Time and time again, our thoughts turned wistfully to sandwiches. Initially we relied on packaged gluten-free bread. I remember this one particular bread that could be cured of that dense, gluten-free sponginess by toasting it. The only problem was that you had to eat it within moments. If you took the time, all five minutes of it, to actually make a simple turkey sandwich, the bread would spring back to its pretoasted, spongy form. I have to imagine that if a company set out intending to make bread with such unyielding resilience, they would have failed miserably.

I tried looking on the bright side: it looked good. This was one handsome slice of gluten-free bread. If you confined yourself to visual observation of a slice, it was a dead ringer for edible bread. And there appeared to be a whole community of gluten-free people online who thought this was the best gluten-free bread, upon whose endorsements we had based our mail order of a whole case of the stuff. But sadly, our best efforts to eat each slice straight out of the toaster proved impossible in the long run. And at about $7 a loaf, plus shipping, it was incompatible with our food budget.

All the while, our family’s monthly expenses were growing by leaps and bounds, and we just weren’t eating well. None of us felt quite right, but we didn’t yet know where to turn.

Out of necessity I began to search, mostly online, for gluten-free recipes that I could make from scratch. At first, I experienced a renaissance of kitchen confidence, but it was short-lived. Many of the gluten-free recipes I found were full of ingredients that proved obscure and expensive, and the instructions were so complicated that, at times, I felt like I needed a degree in chemistry just to understand them. Did it really have to be so difficult? I started wondering if I couldn’t do a better job on my own. After all, I was armed with necessity, the mother of invention.

Feeling otherwise trapped, I committed myself to trying to convert my repertoire of conventional recipes to gluten-free goodness. My first attempts at baking from scratch were, well, dismal failures. My cakes and bread tasted terrible, not to mention that they were these sad, weepy piles of dough. My cupcakes crumbled into tiny bits, along with my hopefulness (cue the violins). Finally, I started learning about all-purpose gluten-free flours that, with the addition of a binder called xanthan gum and some ratio modifications, could substitute cup for cup for conventional wheat flours. After two tries, I finally made a gluten-free carrot cake that looked pretty handsome—and tasted as good as it looked. I was back in business!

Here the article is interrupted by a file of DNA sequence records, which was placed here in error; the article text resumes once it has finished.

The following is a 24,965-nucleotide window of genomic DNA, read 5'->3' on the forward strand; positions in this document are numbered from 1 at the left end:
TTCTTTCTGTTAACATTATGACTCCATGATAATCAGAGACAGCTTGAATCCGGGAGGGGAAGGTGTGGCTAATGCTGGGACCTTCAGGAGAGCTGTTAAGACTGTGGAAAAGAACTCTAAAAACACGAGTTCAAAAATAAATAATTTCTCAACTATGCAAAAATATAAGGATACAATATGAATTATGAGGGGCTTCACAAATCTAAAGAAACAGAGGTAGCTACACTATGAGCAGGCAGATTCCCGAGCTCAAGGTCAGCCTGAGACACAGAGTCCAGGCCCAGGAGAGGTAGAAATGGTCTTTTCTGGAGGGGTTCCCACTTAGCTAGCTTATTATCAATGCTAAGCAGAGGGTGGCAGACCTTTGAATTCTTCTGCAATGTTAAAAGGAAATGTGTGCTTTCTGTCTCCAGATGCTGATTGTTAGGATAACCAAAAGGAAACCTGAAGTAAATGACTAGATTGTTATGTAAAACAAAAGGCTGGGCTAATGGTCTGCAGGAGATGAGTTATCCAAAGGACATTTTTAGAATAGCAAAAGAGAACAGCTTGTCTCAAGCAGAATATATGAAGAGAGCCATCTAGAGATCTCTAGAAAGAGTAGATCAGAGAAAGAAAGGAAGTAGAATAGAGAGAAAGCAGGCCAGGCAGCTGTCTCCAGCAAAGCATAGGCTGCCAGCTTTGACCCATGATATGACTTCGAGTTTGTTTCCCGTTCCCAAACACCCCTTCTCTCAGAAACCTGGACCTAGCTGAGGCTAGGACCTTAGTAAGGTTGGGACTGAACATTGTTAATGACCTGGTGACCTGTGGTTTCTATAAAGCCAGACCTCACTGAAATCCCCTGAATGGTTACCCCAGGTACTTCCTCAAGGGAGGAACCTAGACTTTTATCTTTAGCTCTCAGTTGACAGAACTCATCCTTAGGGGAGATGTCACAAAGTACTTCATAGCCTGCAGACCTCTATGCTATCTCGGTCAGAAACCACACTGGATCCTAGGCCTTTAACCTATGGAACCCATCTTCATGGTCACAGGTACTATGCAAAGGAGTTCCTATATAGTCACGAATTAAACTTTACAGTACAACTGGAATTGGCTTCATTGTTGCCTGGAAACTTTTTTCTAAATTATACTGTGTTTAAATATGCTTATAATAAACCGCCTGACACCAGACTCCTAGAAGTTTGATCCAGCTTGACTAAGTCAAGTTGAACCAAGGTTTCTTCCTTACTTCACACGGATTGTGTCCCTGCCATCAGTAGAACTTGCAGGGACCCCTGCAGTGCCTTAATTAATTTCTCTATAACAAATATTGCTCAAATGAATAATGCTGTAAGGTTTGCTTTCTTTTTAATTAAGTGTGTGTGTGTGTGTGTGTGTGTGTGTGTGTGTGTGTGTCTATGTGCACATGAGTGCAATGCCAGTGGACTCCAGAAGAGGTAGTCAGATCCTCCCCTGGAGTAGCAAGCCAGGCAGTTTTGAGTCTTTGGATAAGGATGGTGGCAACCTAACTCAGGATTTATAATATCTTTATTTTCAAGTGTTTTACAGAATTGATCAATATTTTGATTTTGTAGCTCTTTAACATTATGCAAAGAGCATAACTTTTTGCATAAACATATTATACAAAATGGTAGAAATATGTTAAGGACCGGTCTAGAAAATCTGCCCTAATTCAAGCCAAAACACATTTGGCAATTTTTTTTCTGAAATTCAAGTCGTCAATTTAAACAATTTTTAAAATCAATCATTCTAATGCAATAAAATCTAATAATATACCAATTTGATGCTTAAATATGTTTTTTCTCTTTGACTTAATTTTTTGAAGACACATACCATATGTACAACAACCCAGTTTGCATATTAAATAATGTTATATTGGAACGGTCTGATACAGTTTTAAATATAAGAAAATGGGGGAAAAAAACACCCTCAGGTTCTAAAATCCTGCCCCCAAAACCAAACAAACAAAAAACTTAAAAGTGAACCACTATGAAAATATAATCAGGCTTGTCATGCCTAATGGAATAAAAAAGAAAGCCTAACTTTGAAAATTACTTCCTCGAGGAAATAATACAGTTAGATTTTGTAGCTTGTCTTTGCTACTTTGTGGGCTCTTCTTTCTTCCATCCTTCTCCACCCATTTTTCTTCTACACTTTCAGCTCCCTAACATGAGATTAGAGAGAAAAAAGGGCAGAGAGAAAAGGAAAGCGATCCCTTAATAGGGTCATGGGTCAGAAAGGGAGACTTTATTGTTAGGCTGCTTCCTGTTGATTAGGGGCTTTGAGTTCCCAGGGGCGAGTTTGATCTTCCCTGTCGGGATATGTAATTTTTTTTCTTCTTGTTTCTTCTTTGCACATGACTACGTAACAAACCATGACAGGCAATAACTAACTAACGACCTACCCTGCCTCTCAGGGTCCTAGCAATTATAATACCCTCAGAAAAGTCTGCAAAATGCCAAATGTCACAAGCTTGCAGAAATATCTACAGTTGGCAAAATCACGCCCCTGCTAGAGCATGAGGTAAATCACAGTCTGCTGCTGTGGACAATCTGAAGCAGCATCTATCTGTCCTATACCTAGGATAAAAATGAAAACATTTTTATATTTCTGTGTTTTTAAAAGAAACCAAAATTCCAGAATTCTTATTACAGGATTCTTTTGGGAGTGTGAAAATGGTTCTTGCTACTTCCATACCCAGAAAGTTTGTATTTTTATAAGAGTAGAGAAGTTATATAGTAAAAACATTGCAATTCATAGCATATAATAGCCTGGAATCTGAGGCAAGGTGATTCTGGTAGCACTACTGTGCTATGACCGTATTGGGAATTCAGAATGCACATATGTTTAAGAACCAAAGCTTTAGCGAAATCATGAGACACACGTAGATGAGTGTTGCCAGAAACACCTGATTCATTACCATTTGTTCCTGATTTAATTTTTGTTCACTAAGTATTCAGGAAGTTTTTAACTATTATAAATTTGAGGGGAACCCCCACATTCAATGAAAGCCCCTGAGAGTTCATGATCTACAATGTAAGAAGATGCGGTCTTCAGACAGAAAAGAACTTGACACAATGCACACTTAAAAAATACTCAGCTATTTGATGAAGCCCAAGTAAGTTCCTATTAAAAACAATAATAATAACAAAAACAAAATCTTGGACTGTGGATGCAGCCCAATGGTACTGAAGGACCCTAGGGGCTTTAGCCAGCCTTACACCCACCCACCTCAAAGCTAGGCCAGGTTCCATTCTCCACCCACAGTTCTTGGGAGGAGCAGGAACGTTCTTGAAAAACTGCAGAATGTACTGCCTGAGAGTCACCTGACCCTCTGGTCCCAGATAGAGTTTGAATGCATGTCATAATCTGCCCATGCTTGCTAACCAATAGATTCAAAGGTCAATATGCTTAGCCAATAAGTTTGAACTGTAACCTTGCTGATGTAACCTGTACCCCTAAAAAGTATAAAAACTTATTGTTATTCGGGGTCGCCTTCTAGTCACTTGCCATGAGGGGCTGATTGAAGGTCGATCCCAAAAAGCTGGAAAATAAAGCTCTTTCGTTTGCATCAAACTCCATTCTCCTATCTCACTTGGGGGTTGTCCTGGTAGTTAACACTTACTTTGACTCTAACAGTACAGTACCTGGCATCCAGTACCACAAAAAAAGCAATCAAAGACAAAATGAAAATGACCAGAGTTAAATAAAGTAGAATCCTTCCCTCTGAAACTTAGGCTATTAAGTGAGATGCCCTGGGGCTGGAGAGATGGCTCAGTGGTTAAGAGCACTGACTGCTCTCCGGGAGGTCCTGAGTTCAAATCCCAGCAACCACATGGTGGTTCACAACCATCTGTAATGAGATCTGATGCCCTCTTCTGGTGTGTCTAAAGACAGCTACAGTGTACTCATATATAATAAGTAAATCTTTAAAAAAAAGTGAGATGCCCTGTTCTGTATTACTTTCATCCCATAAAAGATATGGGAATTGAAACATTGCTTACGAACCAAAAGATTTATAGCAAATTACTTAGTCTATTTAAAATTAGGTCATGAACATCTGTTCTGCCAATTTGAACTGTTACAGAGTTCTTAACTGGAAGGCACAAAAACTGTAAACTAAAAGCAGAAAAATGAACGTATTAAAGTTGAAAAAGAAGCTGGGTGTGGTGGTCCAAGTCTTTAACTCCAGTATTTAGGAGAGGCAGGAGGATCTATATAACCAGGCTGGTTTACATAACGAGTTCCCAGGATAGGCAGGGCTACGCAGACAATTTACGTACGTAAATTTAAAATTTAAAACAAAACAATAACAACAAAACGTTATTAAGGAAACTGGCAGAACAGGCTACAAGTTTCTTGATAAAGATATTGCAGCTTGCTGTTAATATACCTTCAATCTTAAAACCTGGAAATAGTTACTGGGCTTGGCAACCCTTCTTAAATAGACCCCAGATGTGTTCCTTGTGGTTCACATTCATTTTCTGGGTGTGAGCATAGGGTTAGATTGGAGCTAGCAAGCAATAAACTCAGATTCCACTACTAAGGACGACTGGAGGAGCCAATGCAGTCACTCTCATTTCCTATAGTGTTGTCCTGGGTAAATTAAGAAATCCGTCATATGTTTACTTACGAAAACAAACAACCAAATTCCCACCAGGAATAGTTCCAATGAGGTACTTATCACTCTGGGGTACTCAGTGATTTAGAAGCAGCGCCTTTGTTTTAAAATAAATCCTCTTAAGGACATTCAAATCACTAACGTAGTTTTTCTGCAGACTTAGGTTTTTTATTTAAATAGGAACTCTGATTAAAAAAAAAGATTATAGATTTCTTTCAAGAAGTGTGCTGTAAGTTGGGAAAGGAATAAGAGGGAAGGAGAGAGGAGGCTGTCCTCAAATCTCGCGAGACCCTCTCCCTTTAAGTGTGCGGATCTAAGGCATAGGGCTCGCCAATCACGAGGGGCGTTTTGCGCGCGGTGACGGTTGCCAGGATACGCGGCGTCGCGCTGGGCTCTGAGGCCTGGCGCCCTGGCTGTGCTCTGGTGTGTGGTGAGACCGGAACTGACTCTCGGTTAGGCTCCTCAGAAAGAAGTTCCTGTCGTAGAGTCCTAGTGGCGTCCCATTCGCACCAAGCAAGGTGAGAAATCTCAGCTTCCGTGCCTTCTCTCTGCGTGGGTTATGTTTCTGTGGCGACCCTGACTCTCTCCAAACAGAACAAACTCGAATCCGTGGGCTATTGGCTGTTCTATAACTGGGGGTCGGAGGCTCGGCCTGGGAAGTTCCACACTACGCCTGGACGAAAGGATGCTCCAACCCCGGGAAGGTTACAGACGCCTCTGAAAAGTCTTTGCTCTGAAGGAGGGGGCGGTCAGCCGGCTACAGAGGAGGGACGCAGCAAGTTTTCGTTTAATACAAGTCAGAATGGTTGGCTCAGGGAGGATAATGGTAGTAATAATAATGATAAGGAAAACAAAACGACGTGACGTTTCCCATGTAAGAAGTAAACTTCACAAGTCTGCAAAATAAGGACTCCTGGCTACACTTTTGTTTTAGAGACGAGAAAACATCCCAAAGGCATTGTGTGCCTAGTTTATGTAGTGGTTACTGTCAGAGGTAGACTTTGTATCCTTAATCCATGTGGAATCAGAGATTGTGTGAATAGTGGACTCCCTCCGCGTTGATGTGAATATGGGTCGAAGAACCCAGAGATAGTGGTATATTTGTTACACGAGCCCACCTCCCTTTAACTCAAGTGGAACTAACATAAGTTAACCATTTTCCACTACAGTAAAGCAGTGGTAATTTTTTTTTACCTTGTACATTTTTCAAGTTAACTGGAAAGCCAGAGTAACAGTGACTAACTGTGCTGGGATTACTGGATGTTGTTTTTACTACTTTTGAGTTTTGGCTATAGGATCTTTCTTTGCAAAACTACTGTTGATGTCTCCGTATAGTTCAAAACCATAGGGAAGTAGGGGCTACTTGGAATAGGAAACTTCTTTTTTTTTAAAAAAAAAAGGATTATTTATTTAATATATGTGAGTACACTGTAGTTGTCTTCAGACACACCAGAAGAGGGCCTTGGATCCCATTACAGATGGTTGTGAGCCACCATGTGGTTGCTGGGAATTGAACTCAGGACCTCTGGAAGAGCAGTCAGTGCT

After a few more successes, and fewer outright failures, my experiments grew bolder. I began to hone my skills and refine my recipes, making them better and better. Finally, I realized that the sky was the limit—gluten-free or not—and that gluten-free cooking and baking doesn’t have to be a daunting challenge when you focus on the right ingredients and have the right instruction.


I started to realize that with a few simple tricks, I could reduce my family’s grocery bills significantly, something that became more and more important as we felt the effects of the new economy. I went from spending, on average, $175 a week for groceries to spending less than $100 a week. And not only were we eating better, the food seemed more plentiful. Oddly enough, even though my husband and I were part of a celiac support group and more and more people we knew were avoiding gluten for one reason or another, the cost of living gluten-free was something that nobody seemed to be talking about—at least not at first. Only when I began to mention how we were saving all this money, always to a surprised and eager audience, did I begin to realize what an important, but under-the-radar, issue this had become. Since everyone wanted to know my secrets, I started a blog called Gluten-Free on a Shoestring. In short order, I began to enjoy gluten-free cooking and baking more and more. As both the blog and my collection of recipes grew, I began receiving scores of e-mails from readers, enthusiastic that saving money and living a gluten-free life full of flavor and possibilities were not mutually exclusive after all.